Sinfonia da Requiem, Op.20
Piano Concerto No.1 in D flat, Op.10
Symphony No.7 in C, Op.60 (Leningrad)
Alexander Toradze (piano)
BBC National Orchestra of Wales
Reviewed by: Ben Hogwood
Reviewed: 22 July, 2010
Venue: Royal Albert Hall, London
A somewhat gruelling programme from the BBC National Orchestra of Wales, under its principal conductor Thierry Fischer, brought together three works written under the cloud of war, two of them particularly weighty.
Benjamin’s Britten’s Sinfonia da Requiem, completed in 1940, made a slightly awkward start to the concert, with Fischer’s interpretation not quite making it off the ground. The ‘Lacrymosa’ generated considerable tension with the brittle octaves of the opening, but this soon dissipated due to a slower than usual tempo. Meanwhile the destruction wrought by the ‘Dies Irae’ felt too controlled, though sparse fragments did lead to a particularly beautiful start of the ‘Requiem aeternam’, offering consolation amid the wreckage. There were some fine woodwind solos here, but the inherent power in Britten’s music was often kept at arm’s length.
By contrast Prokofiev’s First Piano Concerto, an impish work, scuttled through its linked sections with plenty of melodic charm. Alexander Toradze launched into his solo part with such brio that the piano visibly shook, and his eagerness to bring forward the main theme led to several partings of the ways with the orchestra. Toradze’s mannerisms confirmed his total commitment to the piece, but his especially distracting habit of stamping on the floor off the beat provided some unwanted percussion! There were some outrageous instances of holding back on the second theme – of which the composer would likely have approved – and when the big unison melody reappeared for the final pages, Fischer chose to speed up on the approach, the resultant rush thrilling but ultimately disjointed. Despite the qualms of ensemble and rhythmic clarity, this was a performance in keeping with the spirit of the piece.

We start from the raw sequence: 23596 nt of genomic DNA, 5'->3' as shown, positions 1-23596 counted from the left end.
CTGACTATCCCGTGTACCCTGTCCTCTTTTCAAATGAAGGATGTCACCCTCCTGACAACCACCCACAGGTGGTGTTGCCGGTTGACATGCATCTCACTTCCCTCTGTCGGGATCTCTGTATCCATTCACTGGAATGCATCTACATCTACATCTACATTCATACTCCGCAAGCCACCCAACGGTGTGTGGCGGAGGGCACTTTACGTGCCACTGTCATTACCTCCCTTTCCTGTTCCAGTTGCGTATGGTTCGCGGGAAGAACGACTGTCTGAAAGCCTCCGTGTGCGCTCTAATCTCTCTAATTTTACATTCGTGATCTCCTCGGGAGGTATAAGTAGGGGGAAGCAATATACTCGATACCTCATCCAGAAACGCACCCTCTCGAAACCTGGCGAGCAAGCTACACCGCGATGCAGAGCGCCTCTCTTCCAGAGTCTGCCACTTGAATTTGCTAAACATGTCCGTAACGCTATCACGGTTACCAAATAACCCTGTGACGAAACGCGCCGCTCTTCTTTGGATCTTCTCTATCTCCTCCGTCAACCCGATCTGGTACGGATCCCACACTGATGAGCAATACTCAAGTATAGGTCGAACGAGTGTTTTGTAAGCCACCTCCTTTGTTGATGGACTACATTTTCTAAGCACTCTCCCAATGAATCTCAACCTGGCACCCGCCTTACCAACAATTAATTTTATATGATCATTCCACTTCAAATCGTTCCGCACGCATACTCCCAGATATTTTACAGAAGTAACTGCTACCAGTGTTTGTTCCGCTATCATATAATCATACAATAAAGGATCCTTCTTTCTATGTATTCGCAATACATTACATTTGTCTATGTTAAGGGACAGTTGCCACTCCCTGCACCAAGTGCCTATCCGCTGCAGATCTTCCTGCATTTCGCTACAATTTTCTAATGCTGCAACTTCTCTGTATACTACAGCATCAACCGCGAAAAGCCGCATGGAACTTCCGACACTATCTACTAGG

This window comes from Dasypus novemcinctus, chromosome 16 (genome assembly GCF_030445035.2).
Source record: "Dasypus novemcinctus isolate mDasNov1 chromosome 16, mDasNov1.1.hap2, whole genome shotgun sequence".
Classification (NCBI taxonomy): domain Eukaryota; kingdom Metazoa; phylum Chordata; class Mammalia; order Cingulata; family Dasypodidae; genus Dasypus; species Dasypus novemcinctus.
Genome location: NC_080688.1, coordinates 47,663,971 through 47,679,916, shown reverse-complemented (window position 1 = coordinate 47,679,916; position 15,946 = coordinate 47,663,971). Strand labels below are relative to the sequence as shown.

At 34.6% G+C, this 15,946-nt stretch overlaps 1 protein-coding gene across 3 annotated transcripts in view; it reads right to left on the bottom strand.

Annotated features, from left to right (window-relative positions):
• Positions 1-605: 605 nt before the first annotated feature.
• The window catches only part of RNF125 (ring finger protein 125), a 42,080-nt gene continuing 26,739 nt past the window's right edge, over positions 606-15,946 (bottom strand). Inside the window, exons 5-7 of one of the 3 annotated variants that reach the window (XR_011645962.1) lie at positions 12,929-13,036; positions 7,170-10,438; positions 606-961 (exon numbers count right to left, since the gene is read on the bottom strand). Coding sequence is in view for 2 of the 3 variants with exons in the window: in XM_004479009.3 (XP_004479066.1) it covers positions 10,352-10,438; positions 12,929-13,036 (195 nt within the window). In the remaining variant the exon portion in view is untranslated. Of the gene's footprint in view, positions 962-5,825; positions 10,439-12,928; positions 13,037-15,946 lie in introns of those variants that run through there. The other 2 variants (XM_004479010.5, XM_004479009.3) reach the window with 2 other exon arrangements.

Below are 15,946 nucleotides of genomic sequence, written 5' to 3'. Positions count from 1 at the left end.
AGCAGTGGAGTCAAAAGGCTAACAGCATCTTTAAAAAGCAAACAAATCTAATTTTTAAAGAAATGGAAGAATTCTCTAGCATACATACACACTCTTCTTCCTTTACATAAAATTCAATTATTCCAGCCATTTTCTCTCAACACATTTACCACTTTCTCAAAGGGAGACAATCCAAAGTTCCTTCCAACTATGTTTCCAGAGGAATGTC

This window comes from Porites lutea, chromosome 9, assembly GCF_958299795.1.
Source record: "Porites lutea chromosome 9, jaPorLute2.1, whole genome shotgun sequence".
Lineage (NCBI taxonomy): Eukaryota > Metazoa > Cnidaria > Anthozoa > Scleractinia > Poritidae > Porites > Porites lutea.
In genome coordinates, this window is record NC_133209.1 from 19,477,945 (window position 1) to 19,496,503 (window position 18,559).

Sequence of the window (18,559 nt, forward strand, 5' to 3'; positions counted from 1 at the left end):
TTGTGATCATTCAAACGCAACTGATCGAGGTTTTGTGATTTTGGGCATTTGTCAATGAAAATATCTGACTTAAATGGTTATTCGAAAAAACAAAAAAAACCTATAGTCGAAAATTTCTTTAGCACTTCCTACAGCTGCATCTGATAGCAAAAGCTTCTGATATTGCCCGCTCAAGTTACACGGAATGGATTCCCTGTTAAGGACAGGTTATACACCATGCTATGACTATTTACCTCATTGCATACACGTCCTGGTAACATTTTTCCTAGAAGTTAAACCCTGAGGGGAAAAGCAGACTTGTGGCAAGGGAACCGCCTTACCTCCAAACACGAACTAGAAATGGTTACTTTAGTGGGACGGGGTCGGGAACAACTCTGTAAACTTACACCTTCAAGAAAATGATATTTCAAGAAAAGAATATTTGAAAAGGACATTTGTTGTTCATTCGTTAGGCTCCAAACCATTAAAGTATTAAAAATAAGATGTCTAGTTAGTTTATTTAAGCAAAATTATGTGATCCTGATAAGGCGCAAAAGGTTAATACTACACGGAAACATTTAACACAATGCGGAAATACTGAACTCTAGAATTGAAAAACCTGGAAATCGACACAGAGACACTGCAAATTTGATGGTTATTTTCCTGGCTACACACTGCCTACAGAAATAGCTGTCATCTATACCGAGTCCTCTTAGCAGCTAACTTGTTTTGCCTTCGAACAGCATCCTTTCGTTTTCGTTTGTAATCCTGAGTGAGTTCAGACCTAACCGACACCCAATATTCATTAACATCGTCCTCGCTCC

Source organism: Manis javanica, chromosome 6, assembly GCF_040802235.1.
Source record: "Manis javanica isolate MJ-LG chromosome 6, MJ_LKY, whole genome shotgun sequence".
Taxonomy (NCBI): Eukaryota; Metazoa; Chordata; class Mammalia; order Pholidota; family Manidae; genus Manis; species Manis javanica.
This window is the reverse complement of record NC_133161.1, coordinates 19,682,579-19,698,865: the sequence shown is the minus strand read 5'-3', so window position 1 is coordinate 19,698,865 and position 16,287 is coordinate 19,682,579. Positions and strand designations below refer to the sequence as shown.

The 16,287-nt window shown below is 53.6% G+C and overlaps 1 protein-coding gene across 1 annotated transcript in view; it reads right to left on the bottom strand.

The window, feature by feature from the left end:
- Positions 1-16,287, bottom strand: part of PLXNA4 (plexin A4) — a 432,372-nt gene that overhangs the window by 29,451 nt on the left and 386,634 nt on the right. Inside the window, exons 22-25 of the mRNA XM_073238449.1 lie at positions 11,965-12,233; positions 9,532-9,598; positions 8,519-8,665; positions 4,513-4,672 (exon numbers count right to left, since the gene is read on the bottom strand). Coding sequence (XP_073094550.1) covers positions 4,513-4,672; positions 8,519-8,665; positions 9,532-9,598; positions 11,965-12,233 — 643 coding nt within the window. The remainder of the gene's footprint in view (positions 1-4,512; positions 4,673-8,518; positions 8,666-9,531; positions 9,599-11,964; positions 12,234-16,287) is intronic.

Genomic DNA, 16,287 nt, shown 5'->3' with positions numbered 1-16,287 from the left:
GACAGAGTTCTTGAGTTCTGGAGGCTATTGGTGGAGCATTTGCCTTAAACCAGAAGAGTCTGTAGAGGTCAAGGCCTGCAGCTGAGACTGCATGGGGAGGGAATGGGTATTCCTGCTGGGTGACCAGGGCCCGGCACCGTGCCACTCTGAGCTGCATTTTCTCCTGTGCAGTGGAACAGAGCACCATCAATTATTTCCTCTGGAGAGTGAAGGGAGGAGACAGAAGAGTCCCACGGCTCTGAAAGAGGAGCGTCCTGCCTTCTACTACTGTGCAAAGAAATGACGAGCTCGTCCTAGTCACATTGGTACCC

Shostakovich’s ‘Leningrad’ Symphony fared best. The tricky first movement was ideally paced, its notorious side drum episode extremely well-judged and performed. When it began, at a barely audible volume, an added frisson was provided by a distant helicopter, just as when the quite music reappeared, a siren sounded outside. These uncanny distractions served as unexpectedly vivid references to the wartime plight of Shostakovich and his compatriots, with Fischer ensuring the empty triumphalism of the approaching invasion was hammered home.
The BBCNOW brass excelled itself throughout the symphony, as did percussion and woodwind, with special mention deserving for bass clarinettist Tom Lessells, his beautifully phrased solo in the second movement accompanied by nervously fluttering flute lines. Fischer was at his best here, lightly balletic when the triplet time was in evidence. Meanwhile in the march episode of the third movement, the threat of war was once again exposed, the cold glint of the strings also in evidence. Fischer went for and secured a massive sound at the symphony’s finish, and the thrill of C major was particularly welcome. That said, the peroration was securely judged, so that the sense of victory was deliberately exaggerated and, as a result, ultimately empty.